Nothing short of unconventional. The ordinance that banned the import, manufacture and sale of nicotine-based e-cigarettes and vapes on 18 September 2019 in India, created allies no one saw coming. Aside from India’s health ministry and doctors, other ministries, tobacco farmers, and even cigarette manufacturers, were happy to call for a countrywide ban.
A 31-member committee formed under the tobacco control division—with about 20 doctors, lawyers and public health workers, which has met several times in the past 2-3 years—had made a unanimous decision.
This was a first. So far, all of the health ministry’s attempts at controlling tobacco had—under the Framework Convention on Tobacco Control (WHO FCTC) treaty—faced much resistance.
First, from within the government. While the ministry of agriculture wants to protect India’s millions of farmers whose livelihood depends on growing tobacco, the finance ministry can’t afford to forego the taxes it earns from the sale of tobacco products—amounting to around Rs 40,000 crore ($5.62 billion) last year. Second, resistance from the industry itself. The protests often come in the form of high court appeals made by tobacco farmers or cigarette makers. Finally, researchers funded by tobacco companies question the effectiveness of the policy. Would increasing the size of the warnings on cigarette packs and making them gruesome really reduce tobacco use? Back to square one.
But the popularity of e-cigarettes made everyone pause and notice. An e-cigarette brand in particular. The US-based e-cigarette and vape maker Juul Labs.
The e-cigarette market in India had started changing rapidly since mid-2018. Estimated to be about $50 million by various players in the sector, it had been growing at an average of 60% every year. But since last year, the new products being sold were almost entirely Juul’s, which, some estimate, had captured a third of the market within a year. All this without Juul formally launching in India.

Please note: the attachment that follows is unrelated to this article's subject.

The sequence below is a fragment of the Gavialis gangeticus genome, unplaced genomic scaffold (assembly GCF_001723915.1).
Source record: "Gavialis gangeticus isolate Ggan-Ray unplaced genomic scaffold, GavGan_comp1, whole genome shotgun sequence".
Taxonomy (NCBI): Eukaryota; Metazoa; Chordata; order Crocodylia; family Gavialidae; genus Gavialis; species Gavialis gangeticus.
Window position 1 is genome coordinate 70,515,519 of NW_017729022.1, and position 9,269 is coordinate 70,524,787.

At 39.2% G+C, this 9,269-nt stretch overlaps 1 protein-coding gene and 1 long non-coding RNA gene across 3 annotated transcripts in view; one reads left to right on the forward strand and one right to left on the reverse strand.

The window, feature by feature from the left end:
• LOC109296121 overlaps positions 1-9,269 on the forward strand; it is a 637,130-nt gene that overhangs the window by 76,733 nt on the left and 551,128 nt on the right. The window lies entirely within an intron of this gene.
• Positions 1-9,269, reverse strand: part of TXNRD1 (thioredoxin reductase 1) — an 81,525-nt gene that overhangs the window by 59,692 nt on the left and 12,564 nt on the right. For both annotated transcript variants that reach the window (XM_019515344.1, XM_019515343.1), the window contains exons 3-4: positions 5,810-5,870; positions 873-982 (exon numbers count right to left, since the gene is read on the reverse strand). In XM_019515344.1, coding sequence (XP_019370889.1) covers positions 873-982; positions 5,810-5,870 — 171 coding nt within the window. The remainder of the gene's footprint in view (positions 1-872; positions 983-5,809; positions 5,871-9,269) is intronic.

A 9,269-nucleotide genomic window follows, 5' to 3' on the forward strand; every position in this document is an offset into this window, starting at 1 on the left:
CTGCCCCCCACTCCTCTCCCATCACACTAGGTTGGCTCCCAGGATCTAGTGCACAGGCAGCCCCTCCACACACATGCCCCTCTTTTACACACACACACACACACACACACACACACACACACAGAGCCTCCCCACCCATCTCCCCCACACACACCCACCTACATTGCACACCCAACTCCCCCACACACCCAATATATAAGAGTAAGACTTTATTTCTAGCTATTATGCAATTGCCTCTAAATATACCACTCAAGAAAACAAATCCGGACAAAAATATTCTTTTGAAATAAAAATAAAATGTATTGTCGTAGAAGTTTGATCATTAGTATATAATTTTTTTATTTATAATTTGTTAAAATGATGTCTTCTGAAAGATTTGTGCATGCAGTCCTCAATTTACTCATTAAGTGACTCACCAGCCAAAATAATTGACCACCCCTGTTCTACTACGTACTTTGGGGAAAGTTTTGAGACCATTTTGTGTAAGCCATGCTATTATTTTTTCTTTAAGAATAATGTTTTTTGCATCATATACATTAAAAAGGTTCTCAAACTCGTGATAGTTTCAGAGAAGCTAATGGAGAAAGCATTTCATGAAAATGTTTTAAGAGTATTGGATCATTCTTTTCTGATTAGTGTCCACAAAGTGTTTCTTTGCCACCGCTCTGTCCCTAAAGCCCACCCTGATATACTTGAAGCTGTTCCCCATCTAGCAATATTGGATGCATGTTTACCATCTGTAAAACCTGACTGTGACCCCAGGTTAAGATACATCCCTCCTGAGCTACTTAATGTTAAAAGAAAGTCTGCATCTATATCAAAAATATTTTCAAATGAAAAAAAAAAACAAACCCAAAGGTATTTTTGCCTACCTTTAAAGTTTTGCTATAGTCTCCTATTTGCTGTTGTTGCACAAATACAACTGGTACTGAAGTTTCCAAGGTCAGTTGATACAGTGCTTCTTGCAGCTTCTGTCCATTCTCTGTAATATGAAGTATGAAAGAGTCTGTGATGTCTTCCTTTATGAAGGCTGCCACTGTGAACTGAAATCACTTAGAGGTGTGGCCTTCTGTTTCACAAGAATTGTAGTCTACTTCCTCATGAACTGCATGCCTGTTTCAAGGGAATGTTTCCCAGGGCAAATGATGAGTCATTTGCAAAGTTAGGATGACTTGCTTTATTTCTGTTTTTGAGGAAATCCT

However, with easy online accessibility, the consumers of e-cigarettes have also naturally evolved. Before 2018, the e-cigarettes were predominantly being sold to adult smokers, said several vendors that The Ken spoke to. Soon, teenage cigarette smokers and adolescents who had never smoked a cigarette before began to take up Juul in India. A trend that’s been at the centre of the vaping debate in the US. 80% of Juul’s US sales come from flavoured e-cigarettes that are primarily popular among the youth – Juul, with a 72% share of the market, saw a revenue of $1.3 billion in 2018 at a profit of $12.4 million, three years after launch.
To prevent Juul from reaching adolescents, two states in the US—New York and Massachusetts—banned it in September, 2019. Teen vaping is precisely why the US FDA is considering a blanket ban on flavoured e-cigarettes.